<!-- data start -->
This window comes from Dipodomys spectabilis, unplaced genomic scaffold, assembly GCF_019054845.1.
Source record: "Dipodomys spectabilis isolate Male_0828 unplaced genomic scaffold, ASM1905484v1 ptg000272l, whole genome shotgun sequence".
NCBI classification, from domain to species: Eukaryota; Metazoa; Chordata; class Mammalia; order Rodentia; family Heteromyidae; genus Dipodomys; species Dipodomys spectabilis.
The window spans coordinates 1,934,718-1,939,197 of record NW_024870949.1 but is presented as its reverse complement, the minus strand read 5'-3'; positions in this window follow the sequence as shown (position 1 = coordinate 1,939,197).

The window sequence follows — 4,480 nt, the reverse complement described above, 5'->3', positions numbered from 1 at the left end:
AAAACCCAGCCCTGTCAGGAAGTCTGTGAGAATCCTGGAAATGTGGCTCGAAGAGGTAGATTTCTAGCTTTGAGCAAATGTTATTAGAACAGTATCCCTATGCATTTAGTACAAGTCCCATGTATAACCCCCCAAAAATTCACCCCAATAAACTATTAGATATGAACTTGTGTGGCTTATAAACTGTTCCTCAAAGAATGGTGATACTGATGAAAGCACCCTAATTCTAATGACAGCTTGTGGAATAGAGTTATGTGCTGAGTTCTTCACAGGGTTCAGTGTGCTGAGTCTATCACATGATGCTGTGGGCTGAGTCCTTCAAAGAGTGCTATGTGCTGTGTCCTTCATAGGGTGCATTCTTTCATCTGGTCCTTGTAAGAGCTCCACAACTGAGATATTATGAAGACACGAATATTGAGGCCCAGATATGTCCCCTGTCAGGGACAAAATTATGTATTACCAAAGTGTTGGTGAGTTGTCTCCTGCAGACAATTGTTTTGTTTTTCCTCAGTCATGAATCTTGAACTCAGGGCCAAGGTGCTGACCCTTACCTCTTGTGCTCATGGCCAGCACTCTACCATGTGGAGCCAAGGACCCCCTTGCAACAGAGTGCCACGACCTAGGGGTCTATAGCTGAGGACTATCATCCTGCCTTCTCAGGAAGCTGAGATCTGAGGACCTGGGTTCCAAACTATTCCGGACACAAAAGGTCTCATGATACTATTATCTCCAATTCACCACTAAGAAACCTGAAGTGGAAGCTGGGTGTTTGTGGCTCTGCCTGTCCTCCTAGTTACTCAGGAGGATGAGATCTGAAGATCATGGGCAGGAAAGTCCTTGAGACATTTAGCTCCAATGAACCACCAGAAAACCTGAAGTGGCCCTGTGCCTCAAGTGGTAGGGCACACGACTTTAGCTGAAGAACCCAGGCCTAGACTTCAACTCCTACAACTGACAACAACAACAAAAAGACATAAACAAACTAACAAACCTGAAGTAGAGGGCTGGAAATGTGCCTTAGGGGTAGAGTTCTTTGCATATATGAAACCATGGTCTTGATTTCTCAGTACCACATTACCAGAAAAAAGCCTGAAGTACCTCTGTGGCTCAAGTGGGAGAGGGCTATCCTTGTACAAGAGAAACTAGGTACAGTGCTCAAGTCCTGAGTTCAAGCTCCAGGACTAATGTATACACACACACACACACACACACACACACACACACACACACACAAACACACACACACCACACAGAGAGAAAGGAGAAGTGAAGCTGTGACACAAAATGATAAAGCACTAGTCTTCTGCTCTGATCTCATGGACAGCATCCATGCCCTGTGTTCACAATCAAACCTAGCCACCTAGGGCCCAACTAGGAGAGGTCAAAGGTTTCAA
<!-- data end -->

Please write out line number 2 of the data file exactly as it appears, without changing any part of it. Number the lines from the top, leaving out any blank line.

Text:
Source record: "Dipodomys spectabilis isolate Male_0828 unplaced genomic scaffold, ASM1905484v1 ptg000272l, whole genome shotgun sequence".